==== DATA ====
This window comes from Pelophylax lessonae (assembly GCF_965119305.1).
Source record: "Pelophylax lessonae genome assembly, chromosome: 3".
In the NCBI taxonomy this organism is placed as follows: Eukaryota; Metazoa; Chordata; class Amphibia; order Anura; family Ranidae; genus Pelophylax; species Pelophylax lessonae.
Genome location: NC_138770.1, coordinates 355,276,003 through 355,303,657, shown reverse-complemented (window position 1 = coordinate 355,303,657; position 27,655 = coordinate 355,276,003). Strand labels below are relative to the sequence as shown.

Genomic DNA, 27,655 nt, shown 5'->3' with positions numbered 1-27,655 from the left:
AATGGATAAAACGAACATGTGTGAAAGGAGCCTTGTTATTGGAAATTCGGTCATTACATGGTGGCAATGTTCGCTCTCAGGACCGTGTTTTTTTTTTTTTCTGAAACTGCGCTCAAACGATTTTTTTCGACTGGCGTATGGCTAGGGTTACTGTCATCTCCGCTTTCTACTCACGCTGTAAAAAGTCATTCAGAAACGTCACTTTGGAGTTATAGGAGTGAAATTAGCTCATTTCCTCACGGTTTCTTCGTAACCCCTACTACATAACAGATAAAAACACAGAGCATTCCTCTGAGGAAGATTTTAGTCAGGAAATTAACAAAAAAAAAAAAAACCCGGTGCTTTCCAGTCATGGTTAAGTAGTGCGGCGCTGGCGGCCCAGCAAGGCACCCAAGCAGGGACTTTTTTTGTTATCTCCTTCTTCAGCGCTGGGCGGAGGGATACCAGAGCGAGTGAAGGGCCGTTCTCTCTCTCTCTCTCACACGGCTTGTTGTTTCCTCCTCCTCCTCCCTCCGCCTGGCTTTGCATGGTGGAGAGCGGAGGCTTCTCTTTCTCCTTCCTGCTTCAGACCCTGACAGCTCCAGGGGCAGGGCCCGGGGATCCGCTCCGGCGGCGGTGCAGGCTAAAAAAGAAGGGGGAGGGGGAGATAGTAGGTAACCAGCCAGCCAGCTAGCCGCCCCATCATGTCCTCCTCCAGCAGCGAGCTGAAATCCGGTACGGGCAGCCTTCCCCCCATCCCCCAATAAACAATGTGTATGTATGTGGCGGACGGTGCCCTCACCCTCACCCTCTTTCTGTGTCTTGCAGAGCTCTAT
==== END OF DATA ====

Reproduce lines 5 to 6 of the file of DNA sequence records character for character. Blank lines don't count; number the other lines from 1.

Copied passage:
Genomic DNA, 27,655 nt, shown 5'->3' with positions numbered 1-27,655 from the left:
AATGGATAAAACGAACATGTGTGAAAGGAGCCTTGTTATTGGAAATTCGGTCATTACATGGTGGCAATGTTCGCTCTCAGGACCGTGTTTTTTTTTTTTTCTGAAACTGCGCTCAAACGATTTTTTTCGACTGGCGTATGGCTAGGGTTACTGTCATCTCCGCTTTCTACTCACGCTGTAAAAAGTCATTCAGAAACGTCACTTTGGAGTTATAGGAGTGAAATTAGCTCATTTCCTCACGGTTTCTTCGTAACCCCTACTACATAACAGATAAAAACACAGAGCATTCCTCTGAGGAAGATTTTAGTCAGGAAATTAACAAAAAAAAAAAAAACCCGGTGCTTTCCAGTCATGGTTAAGTAGTGCGGCGCTGGCGGCCCAGCAAGGCACCCAAGCAGGGACTTTTTTTGTTATCTCCTTCTTCAGCGCTGGGCGGAGGGATACCAGAGCGAGTGAAGGGCCGTTCTCTCTCTCTCTCTCACACGGCTTGTTGTTTCCTCCTCCTCCTCCCTCCGCCTGGCTTTGCATGGTGGAGAGCGGAGGCTTCTCTTTCTCCTTCCTGCTTCAGACCCTGACAGCTCCAGGGGCAGGGCCCGGGGATCCGCTCCGGCGGCGGTGCAGGCTAAAAAAGAAGGGGGAGGGGGAGATAGTAGGTAACCAGCCAGCCAGCTAGCCGCCCCATCATGTCCTCCTCCAGCAGCGAGCTGAAATCCGGTACGGGCAGCCTTCCCCCCATCCCCCAATAAACAATGTGTATGTATGTGGCGGACGGTGCCCTCACCCTCACCCTCTTTCTGTGTCTTGCAGAGCTCTAT